Trigger Warning: Hard Things AND Theological Concepts (yikes!)
What does “peace” even mean in this world where there is so much suffering?
I spent my summer doing pastoral care training and clinical hours with the Night Ministry of San Francisco. Five nights a week I worked on their Care Line–a phone line that handles not just crisis calls, but also calls from people who simply want a friendly voice in the middle of a dark night. I spoke with people who were suicidal, practicing self-harm, hearing voices, wondering why God was absent in their pain; people with issues in their mental and physical health, family, finances, and living situations. On a rare occasion I could offer a referral or some advice that might bring material support. But most of the time there was nothing I could do to make all things well for the callers.
I finished my internship one Friday, and on the next Saturday much of Northern California suffered massive lightening storms that have, once more, ignited fires that threaten countless acres of land, including homes, businesses, the lives of animals both domestic and wild. And the lives of people.
People that I know have been forced to evacuate, to go–where? The air all over the West Coast is hazardous to breathe. We shelter in place at home, or try to find safe spaces elsewhere. But what does safety even look like in a global pandemic?
And speaking of the global pandemic–we don’t need reminding of those–so many!–who have lost the lives of loved ones and/or their own health as a result of the coronavirus.
Everywhere we look there is pain and suffering that we cannot deny. And while it can provide some seeming comfort to blame someone–people who made bad choices, government failures, etc.–pointing the finger offers only false comfort.
Although it is hard for us to accept, nothing that we can possibly do will assure our safety from the dangers that wait all around us. The disasters we see all around us happen without regard to the merit of those afflicted.
Now that I’ve offered a very depressing litany of pain and suffering, it’s probably past time to return to our original question:
What does “peace” even mean?
We might want peace to mean being in peaceful, comfortable, safe circumstances. But as we’ve already established, while that type of peace might be wonderful, it is at best a temporary state.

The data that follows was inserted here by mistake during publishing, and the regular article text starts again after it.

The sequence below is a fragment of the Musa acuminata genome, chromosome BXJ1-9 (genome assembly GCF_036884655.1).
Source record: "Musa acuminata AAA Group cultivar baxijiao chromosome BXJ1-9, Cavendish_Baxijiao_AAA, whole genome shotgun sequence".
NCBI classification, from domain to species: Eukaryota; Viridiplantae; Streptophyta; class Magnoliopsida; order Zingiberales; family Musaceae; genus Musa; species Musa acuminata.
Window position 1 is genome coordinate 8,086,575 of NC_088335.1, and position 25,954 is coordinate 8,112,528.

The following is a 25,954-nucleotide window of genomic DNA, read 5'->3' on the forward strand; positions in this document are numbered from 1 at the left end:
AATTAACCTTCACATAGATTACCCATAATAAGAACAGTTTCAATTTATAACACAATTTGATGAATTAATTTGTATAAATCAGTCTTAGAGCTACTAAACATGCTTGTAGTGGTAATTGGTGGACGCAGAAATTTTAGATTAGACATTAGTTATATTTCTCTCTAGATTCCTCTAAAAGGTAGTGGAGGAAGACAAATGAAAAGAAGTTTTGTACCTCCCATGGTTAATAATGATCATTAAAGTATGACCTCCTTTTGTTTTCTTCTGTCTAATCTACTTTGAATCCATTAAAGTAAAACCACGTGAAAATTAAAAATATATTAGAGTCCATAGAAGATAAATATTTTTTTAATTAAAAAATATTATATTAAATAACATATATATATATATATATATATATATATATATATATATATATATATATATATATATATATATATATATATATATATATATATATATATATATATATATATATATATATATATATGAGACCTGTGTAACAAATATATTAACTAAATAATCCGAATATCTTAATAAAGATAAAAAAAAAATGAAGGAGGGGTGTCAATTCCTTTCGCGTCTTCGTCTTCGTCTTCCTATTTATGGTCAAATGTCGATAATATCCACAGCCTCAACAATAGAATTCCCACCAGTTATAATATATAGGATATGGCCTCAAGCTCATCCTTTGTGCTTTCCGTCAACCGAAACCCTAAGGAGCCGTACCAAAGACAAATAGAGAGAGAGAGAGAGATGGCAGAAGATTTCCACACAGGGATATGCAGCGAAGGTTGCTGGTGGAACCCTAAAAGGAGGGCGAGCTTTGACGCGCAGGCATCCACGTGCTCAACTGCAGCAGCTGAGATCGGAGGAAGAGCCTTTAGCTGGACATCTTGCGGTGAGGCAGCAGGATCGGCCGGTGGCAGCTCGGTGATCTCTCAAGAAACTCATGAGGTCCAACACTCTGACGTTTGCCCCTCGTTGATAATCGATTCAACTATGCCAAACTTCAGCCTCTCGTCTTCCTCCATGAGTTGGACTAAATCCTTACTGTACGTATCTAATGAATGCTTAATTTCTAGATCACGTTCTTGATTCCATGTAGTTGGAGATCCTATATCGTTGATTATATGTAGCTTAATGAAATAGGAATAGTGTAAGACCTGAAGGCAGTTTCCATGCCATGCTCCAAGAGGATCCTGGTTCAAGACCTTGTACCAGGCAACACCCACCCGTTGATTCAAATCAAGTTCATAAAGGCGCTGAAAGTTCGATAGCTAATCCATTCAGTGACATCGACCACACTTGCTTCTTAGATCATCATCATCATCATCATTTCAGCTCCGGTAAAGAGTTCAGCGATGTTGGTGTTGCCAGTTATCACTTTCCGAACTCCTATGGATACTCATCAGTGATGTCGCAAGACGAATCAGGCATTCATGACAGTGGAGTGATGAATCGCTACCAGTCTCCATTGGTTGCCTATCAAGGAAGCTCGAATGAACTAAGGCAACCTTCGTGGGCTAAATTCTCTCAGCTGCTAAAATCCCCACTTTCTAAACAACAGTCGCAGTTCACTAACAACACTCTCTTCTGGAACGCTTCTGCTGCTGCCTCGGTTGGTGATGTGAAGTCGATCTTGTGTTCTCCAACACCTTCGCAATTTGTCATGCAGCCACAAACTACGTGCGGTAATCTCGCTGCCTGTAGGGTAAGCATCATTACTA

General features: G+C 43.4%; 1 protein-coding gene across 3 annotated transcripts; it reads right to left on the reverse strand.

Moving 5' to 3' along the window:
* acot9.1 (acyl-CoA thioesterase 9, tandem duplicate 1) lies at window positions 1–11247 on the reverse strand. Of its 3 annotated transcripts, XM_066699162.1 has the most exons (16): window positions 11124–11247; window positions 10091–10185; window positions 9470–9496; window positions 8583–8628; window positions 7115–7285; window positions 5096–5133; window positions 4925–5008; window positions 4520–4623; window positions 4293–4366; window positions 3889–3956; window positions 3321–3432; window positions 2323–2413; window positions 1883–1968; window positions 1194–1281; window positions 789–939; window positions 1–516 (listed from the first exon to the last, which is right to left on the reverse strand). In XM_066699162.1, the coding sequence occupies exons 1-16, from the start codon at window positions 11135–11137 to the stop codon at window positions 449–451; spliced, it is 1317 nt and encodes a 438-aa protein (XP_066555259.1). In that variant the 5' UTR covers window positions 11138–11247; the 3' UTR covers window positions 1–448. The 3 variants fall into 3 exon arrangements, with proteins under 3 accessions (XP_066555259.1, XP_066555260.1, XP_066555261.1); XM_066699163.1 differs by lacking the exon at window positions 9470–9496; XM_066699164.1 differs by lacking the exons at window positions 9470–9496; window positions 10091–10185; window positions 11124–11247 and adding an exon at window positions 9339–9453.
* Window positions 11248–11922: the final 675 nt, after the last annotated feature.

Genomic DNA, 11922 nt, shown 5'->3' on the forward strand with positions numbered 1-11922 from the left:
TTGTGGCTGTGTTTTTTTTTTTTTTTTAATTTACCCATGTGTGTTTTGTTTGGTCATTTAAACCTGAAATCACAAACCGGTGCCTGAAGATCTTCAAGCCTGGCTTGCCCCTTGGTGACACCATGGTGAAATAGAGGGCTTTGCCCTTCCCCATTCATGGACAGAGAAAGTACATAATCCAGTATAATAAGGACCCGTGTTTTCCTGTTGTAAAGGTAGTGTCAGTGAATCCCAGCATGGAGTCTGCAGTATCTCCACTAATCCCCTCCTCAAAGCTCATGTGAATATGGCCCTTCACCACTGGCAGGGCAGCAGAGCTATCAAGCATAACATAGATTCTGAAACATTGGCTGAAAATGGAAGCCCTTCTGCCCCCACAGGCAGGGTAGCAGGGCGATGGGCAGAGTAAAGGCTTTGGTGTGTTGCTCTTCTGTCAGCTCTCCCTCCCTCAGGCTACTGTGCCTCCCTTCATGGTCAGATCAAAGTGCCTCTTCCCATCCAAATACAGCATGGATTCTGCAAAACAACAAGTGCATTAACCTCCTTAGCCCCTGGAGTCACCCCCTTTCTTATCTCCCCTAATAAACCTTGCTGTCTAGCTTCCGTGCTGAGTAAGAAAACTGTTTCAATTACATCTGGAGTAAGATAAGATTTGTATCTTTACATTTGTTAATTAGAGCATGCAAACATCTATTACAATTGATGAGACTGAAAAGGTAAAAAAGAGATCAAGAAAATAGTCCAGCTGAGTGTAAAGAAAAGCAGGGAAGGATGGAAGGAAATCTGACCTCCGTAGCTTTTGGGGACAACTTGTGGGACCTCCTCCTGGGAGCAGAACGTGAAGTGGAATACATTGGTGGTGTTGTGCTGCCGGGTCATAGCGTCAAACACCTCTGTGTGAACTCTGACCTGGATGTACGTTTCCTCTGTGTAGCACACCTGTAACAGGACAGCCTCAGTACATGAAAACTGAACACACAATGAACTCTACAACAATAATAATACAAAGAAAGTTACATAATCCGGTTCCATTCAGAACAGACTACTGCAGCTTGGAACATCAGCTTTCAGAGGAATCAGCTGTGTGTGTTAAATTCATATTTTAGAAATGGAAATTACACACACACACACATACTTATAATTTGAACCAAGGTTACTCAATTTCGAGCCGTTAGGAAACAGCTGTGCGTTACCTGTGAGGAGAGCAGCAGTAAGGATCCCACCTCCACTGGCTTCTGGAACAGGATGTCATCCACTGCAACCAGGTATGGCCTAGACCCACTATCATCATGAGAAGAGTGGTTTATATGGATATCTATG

So the question remains–is there a peace that transcends our circumstances? A peace that allows us to say, along with Julian of Norwich, “All will be well, and all will be well, and all manner of things will be well”?
Yes. There is.
True, deep peace is grounded in something much bigger than our circumstances, or even than the circumstances of the entire world.
This is where the dreaded Theological Concepts are going to come in to play. (Remember, you were warned!)
Sociologists and theologians speak of “immanence” and “transcendence.” Immanence is the concept that the divine is held and manifested in the material world, including human reason, culture, and nature. Transcendence, in contrast, claims that the divine, or maybe the Divine, is not limited to the material world, but has a reality that transcends time and space.
Atheists, agnostics, and the followers of many belief systems all can experience the divine as immanent. Love, and beauty, and meaning, and all sorts of sacred things, are accessible to us in the immanent frame.
But with all due respect to atheists and agnostics, I find myself at a loss when I try to find peace in the midst of suffering in the immanent frame. Certainly love and joy and hope for better things are possible in the material world. But peace? Not just denial, but true peace? I would not speak for others, but for me, peace is impossible in the merely immanent frame.
Stoicism and/or denial both allow me to deal with my own suffering, and in that I might find a type of peace. But when I encounter the suffering of others–So. Many. Others.–it feels selfish, even narcissistic, to speak of being at “peace.”
If I locate and center my deepest self in the transcendent instead of the immanent, then maybe, just maybe, I can find a tiny seed of peace even in the midst of chaos and tragedy. Maybe, just maybe, I can understand peace as separate from any circumstances, even the most dire.
The transcendent is where earth touches heaven. Where there is a tangible reality to hope as imagined joy. Where I remain aware of, connected to, and empathetic for the very hard things around me, but where the central part of my soul remains at peace.
Perhaps in that space I can truly say, “All will be well, and all will be well, and all manner of things will be well.” And know that it is true.